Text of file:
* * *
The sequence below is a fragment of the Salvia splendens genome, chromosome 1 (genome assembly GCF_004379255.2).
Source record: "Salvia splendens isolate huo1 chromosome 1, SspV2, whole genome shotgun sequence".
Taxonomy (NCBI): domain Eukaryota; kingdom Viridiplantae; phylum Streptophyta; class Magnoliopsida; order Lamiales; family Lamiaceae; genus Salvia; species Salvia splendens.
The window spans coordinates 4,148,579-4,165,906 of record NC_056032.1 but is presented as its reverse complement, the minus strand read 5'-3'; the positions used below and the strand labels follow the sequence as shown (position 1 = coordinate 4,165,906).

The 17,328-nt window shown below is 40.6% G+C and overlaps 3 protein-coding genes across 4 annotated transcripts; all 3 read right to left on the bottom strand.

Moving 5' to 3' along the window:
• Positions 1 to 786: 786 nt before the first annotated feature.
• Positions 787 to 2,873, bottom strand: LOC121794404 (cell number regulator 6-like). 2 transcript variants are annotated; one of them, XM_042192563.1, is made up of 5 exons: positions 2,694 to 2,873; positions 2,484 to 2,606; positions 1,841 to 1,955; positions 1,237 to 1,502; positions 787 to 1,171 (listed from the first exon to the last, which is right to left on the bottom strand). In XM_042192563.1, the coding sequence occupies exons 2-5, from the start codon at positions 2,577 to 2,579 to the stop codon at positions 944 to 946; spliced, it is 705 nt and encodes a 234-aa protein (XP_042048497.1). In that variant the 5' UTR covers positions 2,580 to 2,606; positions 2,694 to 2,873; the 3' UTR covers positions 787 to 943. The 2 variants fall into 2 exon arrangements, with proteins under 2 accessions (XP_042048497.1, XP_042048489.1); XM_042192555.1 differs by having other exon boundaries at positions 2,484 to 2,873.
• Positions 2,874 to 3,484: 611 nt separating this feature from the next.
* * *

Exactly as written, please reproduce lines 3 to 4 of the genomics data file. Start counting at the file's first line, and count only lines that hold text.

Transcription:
Taxonomy (NCBI): domain Eukaryota; kingdom Viridiplantae; phylum Streptophyta; class Magnoliopsida; order Lamiales; family Lamiaceae; genus Salvia; species Salvia splendens.
The window spans coordinates 4,148,579-4,165,906 of record NC_056032.1 but is presented as its reverse complement, the minus strand read 5'-3'; the positions used below and the strand labels follow the sequence as shown (position 1 = coordinate 4,165,906).